Skip to
  1. Homepage
  2. Rare diseases
  3. Search
Simple search

Simple search

(*) mandatory field


Other search option(s)

Fibrodysplasia ossificans progressiva

Synonym(s) FOP
Myositis ossificans progressiva
Stone man syndrome
Prevalence <1 / 1 000 000
Inheritance Autosomal dominant
or Not applicable
Age of onset Childhood
  • M61.1
  • C0016037
  • D009221
  • 10068715


Disease definition

Fibrodysplasia ossificans progressiva (FOP) is a severely disabling heritable disorder of connective tissue characterized by congenital malformations of the great toes and progressive heterotopic ossification that forms qualitatively normal bone in characteristic extraskeletal sites.


The worldwide prevalence is approximately 1/2,000,000. There is no ethnic, racial, gender, or geographic predilection to FOP.

Clinical description

Children who have FOP appear normal at birth except for congenital malformations of the great toes (hallux valgus, malformed first metatarsal, and/or monophalangism). During the first decade of life, sporadic episodes of painful soft tissue swellings (flare-ups) occur which are often precipitated by soft tissue injury, intramuscular injections, viral infection, muscular stretching, falls or fatigue. If diagnosis of FOP is suspected, any invasive intervention (such as biopsy), which may lead to flare-ups, is contraindicated. These flare-ups transform skeletal muscles, tendons, ligaments, fascia, and aponeuroses into heterotopic bone, rendering movement impossible. Patients with atypical forms of FOP have been described. They either present with the classic features of FOP plus one or more atypical features (e.g. intercurrent aplastic anemia, craniopharyngioma, childhood glaucoma or growth retardation) (FOP plus), or present major variations in one or both of the two classic defining features of FOP (e.g., normal great toes or severe reduction deficits of digits) (FOP variants).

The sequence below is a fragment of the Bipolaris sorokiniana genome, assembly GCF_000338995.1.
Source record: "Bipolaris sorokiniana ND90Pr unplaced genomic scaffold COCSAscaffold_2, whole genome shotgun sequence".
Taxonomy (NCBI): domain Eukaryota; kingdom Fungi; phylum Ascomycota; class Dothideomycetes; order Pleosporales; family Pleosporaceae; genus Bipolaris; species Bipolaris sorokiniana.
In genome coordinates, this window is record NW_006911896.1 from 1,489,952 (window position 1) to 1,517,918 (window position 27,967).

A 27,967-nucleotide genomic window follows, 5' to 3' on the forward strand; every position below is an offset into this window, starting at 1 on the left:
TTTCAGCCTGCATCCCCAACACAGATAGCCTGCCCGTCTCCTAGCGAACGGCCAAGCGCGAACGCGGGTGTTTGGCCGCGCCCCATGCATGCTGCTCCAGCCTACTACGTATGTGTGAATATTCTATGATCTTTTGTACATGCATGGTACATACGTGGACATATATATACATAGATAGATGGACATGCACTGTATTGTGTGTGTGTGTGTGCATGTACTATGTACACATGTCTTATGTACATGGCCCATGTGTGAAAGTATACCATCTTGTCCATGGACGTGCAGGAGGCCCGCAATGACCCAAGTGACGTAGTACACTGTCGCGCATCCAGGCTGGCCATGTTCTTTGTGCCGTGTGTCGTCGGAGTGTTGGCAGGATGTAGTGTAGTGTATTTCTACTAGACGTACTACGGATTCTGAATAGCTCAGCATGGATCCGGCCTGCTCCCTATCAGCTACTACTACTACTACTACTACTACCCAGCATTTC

Classic FOP is caused by a recurrent activating mutation (617G>A; R206H) in the gene ACVR1 (ALK2) encoding Activin A receptor type I/Activin-like kinase 2, a bone morphogenetic protein (BMP) type I receptor. Atypical FOP patients also have heterozygous ACVR1 missense mutations in conserved amino acids.

Diagnostic methods

The diagnosis of FOP is made by clinical evaluation. Plain radiographs can substantiate more subtle great toe abnormalities and the presence of heterotopic ossification. Confirmatory genetic testing is available.

Differential diagnosis

Differential diagnosis includes progressive osseous heteroplasia, osteosarcoma, lymphedema, soft tissue sarcoma, desmoid tumors (see these terms), aggressive juvenile fibromatosis, and non-hereditary (acquired) heterotopic ossification.

Antenatal diagnosis

Prenatal testing is not yet routinely available.

Genetic counseling

Although most cases of FOP are sporadic (non-inherited mutations), a small number of inherited FOP cases show germline transmission with an autosomal dominant pattern.

Management and treatment

At present, there is no definitive treatment, but a brief 4-day course of high-dose corticosteroids, started within the first 24 hours of a flare-up, may help reduce the intense inflammation and tissue edema seen in the early stages of the disease. Preventative management is based on prophylactic measures against falls (e.g. improvement in household safety, use of protective headgear), respiratory decline (e.g., incentive spirometry), and viral infections.


The median lifespan is approximately 40 years of age. Most patients are wheelchair-bound by the end of the second decade of life and commonly die of complications of thoracic insufficiency syndrome.

Expert reviewer(s)

  • Dr Kaplan FREDERICK
  • Dr Robert PIGNOLO
  • Dr Eileen SHORE

(*) Required fields.

Attention: Only comments seeking to improve the quality and accuracy of information on the Orphanet website are accepted. For all other comments, please send your remarks via contact us. Only comments written in English can be processed.

Captcha image

Detailed information

Summary information
Anesthesia guidelines
Review article
Guidance for genetic testing
Article for general public
Get Acrobat Reader
The documents contained in this web site are presented for information purposes only. The material is in no way intended to replace professional medical care by a qualified specialist and should not be used as a basis for diagnosis or treatment.